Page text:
I meet a lot of entrepreneurs.
Some knowingly, by nature of the fact that I’m a serial entrepreneur so I engage with like-minded people often, and others by happenstance — while shopping, at events, at a local coffee shop and just living my life.
Inevitably, I’ve learned a lot along the way and through observation of “entrepreneurs in the wild.”
Some are more seasoned than others. Some are more confident, while others are more reserved. Some are entrenched in entrepreneurship culture while others are perfectly happy running a profitable small business.
When you meet someone that is passionately and relentlessly driven by their commitment to an end goal, you can’t help but to also be inspired. It’s exciting.
It’s in these moments that I remember what it was like when I first started a business. Even those of us considered to be small business experts, had some things to learn.
For example, I would tell anybody and everybody that had an ear and a pulse what I was doing. I was also blissfully ignorant to the idea that not everyone was interested in what I was selling; can you imagine that? In fact, I thought something was wrong with them if they couldn’t see the value. But, through experience I thankfully learned why I shouldn’t hand my business card to everyone with a pulse — at least not so quickly.
While I absolutely recommend being relentless, passionate and excited about your business, before you hand out one more business card consider this:
1. Never fail to qualify.
Before you hand out another business card, qualify. This simply means: Is the person you’re attempting to connect with your actual target audience? Are they remotely interested in what you’re selling?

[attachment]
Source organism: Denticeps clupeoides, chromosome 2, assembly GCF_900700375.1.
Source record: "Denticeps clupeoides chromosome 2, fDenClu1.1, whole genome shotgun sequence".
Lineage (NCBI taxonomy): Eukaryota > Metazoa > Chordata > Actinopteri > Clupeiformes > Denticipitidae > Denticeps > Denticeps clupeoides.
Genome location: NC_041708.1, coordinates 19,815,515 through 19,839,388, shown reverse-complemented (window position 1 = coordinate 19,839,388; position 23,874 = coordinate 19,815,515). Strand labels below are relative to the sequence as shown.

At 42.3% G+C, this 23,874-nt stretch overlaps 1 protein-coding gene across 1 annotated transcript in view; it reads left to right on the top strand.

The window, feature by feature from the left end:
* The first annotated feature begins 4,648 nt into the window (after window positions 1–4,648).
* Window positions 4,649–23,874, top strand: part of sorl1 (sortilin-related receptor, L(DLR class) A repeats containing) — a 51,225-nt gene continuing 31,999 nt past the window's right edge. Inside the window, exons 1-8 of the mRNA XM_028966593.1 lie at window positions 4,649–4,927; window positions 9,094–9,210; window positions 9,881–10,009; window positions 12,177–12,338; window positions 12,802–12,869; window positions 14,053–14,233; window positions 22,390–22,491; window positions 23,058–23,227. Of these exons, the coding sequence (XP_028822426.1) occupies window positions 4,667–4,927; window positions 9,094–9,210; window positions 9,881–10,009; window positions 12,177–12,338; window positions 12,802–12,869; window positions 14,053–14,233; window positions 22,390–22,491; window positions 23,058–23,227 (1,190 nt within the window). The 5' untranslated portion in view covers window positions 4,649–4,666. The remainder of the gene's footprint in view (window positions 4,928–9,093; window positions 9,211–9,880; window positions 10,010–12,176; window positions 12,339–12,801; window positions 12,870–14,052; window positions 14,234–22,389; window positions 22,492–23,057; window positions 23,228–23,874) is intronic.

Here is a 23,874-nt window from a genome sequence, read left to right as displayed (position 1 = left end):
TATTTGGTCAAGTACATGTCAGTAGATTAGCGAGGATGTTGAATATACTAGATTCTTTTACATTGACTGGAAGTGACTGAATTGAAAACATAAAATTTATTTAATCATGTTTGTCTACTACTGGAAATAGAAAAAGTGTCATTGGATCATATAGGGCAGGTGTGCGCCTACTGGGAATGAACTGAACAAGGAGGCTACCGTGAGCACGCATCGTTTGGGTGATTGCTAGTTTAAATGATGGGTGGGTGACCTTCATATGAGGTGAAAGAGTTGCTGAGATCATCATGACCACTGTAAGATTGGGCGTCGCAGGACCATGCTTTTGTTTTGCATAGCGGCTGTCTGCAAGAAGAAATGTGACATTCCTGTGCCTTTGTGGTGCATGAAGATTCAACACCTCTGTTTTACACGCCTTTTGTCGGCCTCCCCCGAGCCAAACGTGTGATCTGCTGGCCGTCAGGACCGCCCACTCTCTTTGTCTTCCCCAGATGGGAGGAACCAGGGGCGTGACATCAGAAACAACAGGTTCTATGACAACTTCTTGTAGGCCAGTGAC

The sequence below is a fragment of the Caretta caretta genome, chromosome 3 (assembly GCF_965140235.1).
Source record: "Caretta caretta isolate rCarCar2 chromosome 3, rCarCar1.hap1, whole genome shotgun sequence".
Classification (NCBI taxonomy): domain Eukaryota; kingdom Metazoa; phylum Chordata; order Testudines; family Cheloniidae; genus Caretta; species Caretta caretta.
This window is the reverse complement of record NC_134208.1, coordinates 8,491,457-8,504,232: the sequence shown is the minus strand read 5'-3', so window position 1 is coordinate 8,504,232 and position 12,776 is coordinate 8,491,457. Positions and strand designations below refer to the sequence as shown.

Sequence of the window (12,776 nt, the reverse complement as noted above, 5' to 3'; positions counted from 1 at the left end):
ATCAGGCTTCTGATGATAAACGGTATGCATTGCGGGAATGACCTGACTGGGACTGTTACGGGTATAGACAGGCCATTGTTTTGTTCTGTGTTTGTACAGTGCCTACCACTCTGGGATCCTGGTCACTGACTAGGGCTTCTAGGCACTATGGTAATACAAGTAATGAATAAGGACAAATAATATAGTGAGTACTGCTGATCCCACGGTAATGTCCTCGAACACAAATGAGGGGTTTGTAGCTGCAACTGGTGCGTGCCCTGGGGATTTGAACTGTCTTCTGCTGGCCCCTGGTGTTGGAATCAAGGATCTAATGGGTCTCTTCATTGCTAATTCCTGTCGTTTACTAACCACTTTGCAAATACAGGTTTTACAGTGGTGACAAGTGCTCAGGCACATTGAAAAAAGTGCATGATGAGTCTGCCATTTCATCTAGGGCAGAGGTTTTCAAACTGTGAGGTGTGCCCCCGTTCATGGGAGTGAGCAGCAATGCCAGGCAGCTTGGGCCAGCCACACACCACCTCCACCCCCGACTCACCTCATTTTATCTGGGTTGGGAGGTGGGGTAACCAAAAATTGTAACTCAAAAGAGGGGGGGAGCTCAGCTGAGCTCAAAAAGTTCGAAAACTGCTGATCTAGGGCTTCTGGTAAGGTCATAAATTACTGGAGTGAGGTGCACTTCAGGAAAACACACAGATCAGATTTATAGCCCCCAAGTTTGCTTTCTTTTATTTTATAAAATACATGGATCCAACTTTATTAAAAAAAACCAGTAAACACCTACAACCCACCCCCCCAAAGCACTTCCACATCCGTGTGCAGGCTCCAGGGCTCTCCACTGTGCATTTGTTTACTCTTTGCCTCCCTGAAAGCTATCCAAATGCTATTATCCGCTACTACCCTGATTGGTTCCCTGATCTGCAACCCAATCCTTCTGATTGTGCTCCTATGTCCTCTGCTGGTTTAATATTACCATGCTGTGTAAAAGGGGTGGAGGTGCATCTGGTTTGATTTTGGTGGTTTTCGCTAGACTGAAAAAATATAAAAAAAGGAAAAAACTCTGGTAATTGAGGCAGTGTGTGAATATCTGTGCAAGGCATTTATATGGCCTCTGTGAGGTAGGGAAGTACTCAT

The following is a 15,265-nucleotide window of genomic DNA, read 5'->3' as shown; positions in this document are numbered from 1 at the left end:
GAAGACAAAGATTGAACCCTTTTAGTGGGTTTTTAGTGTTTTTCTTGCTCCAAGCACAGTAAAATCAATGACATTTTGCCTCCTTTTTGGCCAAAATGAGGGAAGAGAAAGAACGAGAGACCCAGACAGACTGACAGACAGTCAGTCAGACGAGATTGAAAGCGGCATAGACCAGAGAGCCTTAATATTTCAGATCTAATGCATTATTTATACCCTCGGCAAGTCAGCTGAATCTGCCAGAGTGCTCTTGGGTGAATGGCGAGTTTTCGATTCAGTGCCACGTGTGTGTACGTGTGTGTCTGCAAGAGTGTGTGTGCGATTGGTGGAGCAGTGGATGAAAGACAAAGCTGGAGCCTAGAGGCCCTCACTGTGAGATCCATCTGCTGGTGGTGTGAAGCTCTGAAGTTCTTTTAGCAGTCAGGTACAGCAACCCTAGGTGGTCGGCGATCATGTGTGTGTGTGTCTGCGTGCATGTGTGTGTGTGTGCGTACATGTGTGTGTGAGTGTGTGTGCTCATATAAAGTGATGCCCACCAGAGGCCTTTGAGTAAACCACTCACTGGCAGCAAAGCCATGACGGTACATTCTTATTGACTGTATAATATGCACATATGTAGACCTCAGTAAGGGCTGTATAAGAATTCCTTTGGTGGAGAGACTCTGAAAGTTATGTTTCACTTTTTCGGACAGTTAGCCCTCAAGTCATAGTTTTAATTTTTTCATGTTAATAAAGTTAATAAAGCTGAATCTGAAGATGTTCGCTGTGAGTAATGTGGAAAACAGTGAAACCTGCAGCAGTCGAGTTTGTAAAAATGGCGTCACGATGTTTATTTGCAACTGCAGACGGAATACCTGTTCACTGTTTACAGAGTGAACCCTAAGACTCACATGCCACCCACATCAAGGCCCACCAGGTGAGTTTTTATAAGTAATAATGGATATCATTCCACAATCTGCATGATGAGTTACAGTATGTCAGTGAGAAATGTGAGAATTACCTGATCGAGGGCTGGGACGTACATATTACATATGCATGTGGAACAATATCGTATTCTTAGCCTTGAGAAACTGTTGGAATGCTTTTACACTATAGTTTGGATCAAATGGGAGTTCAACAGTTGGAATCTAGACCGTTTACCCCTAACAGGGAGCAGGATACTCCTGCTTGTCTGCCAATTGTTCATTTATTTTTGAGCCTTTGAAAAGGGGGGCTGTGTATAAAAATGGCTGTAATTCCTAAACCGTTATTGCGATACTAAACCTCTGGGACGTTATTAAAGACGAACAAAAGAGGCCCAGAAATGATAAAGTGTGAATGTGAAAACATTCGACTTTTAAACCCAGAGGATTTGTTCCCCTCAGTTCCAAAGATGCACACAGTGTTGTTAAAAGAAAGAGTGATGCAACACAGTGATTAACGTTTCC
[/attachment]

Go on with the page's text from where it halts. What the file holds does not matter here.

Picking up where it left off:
Start by developing a dialogue that is meant to qualify sales leads. It doesn’t have to be scripted or impersonal, but it should help you to better meet your sales objectives. It may seem methodical, yes. But unless you’re in business for the “fun of it” and not interested in turning a profit, it’s wise to be thoughtful in your approach.
If your business model requires low levels of customer interaction, with a short sales cycle — the way you qualify a prospect will be different from that of an organization with a longer sales cycle and high-touch (involvement) opportunities.
Once you qualify a potential customer, let that determine the next stage of your dialogue — or then possibly hand them your business card. You can’t imagine how many business cards end up in the trash because someone didn’t take the time to qualify the recipient.
2. Build a semblance of a connection.
Imagine if I walked up to you, announced my title, and handed you my business card and said, “Call me.”
It’s impersonal and off-putting for most people. While this approach may work at a sporting event or convention, it’s important to assess the situation and if time permits — attempt to build a smidge of a connection.
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